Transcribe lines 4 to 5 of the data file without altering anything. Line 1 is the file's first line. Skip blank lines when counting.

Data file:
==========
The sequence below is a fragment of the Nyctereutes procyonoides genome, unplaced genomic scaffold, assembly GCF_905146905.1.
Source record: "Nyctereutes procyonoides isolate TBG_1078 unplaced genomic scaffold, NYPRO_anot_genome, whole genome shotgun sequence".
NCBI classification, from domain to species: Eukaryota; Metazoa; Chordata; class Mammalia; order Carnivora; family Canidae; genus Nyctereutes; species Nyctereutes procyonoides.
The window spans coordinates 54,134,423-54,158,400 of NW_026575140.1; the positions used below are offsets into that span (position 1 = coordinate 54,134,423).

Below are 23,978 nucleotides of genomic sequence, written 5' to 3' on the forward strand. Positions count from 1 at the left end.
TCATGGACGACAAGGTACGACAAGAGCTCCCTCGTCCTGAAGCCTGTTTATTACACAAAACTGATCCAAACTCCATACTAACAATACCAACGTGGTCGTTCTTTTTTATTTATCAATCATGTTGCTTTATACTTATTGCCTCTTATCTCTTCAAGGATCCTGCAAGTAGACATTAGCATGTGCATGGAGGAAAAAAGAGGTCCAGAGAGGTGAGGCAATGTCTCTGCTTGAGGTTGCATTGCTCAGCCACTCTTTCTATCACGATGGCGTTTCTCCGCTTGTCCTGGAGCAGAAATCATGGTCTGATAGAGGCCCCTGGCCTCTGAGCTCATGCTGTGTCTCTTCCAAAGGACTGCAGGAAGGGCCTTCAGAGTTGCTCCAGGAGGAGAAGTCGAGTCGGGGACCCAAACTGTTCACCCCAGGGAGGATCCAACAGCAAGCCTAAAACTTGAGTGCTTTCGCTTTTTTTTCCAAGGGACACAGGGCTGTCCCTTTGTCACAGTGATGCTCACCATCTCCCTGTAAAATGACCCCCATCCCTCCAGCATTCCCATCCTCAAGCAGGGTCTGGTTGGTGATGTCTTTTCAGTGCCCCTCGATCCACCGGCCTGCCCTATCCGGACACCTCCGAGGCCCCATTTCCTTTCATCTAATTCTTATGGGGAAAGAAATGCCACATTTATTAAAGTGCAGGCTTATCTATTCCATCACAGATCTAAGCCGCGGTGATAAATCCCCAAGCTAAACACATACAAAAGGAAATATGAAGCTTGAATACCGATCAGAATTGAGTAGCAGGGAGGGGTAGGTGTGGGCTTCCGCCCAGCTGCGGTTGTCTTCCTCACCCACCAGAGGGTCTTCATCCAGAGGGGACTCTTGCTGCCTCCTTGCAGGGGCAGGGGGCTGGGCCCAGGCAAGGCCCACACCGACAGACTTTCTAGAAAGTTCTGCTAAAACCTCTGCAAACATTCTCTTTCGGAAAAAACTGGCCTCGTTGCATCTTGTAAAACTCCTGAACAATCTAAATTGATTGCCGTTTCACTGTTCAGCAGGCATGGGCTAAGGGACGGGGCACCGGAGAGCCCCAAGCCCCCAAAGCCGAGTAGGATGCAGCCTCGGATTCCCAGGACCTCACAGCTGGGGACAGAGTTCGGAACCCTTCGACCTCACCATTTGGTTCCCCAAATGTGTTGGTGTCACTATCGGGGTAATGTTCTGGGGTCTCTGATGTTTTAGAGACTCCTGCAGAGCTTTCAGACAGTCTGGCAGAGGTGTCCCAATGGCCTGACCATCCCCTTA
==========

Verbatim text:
The window spans coordinates 54,134,423-54,158,400 of NW_026575140.1; the positions used below are offsets into that span (position 1 = coordinate 54,134,423).

Below are 23,978 nucleotides of genomic sequence, written 5' to 3' on the forward strand. Positions count from 1 at the left end.